In this week’s issue… WNYC morning host dies – FM signals poised for Northway commute – So long, Barry Burbank – CT LPFM ordered silent – Remembering Philly’s Shay, Big D’s Bishop
By SCOTT FYBUSH
Richard Hake, whose calm demeanor was familiar to WNYC audiences over a career that lasted nearly 30 years, died suddenly on Friday, of what was reported as natural causes in a statement by the station.
Hake, who was just 51, began his career at Fordham University’s WFUV (90.7) and had also worked for commercial stations, including WOR, before landing at WNYC in 1992. He worked as a reporter, producer and fill-in host over the years at WNYC, including coverage of the 9/11 attacks.
“It was the position he always wanted, and he worked very hard to get there. He loved to say he ‘woke up New York,’ and he brought the same warmth and generosity to listeners that he shared with his colleagues everyday,” said WNYC CEO Goli Sheikholeslami in a statement.
“We know this incredibly difficult news is made only more challenging by our inability to be together in person. The newsroom is planning a tribute to celebrate Richard’s incredible legacy.”
THE 2022 CALENDARS ARE HEADING YOUR WAY!
It’s been a challenging year, but at long last, the 2022 Tower Site Calendar is finally headed to the printer! We will be shipping them as soon as they’re in our hands, and it’s not too late to have yours in time for Christmas! (And check out the cover design, seen here for the first time!)
This year, we’re marking two milestones – it’s the 20th anniversary of the Tower Site Calendar, and we’re also celebrating the 100th anniversary of America’s radio boom in 1922, when the industry really took off and stations erupted all over the country. Our calendar showcases the survivors from the Class of 1922, which grew into some of America’s biggest radio stations. If you haven’t bought it yet, order yours here.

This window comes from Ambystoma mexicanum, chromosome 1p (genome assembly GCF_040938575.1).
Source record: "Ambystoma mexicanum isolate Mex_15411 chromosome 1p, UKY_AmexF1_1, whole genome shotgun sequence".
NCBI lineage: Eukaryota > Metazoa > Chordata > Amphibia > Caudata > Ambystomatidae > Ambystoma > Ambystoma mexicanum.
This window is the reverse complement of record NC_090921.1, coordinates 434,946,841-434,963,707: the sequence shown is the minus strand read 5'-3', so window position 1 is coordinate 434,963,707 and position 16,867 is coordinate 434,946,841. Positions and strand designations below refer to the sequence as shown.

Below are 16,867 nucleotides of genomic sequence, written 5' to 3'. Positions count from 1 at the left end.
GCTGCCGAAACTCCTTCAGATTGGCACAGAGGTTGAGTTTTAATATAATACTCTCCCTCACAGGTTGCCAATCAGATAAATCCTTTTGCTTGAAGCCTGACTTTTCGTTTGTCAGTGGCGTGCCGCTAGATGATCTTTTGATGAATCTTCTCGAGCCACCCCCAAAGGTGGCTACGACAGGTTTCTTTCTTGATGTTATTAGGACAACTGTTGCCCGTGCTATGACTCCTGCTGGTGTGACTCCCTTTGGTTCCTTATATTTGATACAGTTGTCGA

And there’s more at the Fybush.com store! In this historic year for radio, The Radio Historian is also celebrating its 100-odd-year history in the 2022 calendar. The calendar features digitally remastered and hand-colored photographs. This is a very popular calendar, and our supplies are very limited, so don’t wait! You can order it from us here.
And don’t forget to check out our other great merchandise!
*Two FM signals in the North Country are plotting out a pair of moves that will result in one fewer signal in Plattsburgh and one additional signal in the Glens Falls market.
In Plattsburgh, RadioActive’s WIRY-FM (100.7 Plattsburgh West) has been silent since its LMA with WIRY (1340) ended a few months ago when the AM station was sold. Now RadioActive is applying to move the 100.7 license southwest to the Tri-Lakes region, trading its current class C3 signal for a 3.1 kW/-52 m class A signal licensed to Ray Brook. (Another RadioActive station, WPLA 107.1 Dannemora, would change city of license to Plattsburgh West to maintain “first local service” there, though of course dozens of signals already cover that municipality directly adjacent to Plattsburgh itself.)